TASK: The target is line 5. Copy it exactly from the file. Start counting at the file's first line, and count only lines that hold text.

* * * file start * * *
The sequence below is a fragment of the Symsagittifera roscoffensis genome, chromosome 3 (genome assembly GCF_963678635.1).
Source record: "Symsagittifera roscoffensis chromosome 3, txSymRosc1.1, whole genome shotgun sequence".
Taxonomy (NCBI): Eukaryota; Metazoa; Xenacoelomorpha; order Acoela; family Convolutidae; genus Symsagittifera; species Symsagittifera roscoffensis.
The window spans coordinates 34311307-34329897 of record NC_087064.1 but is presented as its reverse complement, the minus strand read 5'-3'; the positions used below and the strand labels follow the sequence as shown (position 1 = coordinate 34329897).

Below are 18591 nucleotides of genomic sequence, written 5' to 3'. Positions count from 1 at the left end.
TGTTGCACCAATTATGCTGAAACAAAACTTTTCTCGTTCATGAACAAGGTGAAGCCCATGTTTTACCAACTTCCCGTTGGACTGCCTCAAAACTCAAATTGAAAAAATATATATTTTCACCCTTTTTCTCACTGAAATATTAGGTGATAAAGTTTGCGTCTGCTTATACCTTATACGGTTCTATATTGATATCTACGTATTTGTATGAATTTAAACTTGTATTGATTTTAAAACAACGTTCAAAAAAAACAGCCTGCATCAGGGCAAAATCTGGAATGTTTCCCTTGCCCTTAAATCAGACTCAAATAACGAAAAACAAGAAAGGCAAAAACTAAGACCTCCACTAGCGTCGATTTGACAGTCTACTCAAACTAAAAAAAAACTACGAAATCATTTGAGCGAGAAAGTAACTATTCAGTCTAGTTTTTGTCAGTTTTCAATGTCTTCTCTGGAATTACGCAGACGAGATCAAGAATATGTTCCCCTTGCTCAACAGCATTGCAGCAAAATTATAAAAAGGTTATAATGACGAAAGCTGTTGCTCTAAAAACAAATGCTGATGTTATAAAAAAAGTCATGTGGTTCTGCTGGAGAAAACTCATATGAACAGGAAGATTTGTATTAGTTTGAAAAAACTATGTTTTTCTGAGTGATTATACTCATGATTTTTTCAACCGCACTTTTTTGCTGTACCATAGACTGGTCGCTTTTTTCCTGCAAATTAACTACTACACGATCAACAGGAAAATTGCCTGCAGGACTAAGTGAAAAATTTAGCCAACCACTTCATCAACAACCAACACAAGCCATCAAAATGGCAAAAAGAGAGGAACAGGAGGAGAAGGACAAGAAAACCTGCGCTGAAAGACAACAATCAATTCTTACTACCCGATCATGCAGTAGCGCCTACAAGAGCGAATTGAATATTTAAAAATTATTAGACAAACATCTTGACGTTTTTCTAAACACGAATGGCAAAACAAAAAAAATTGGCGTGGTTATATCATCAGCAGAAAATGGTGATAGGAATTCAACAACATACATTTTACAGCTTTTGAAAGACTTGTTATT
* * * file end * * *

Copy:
Below are 18591 nucleotides of genomic sequence, written 5' to 3'. Positions count from 1 at the left end.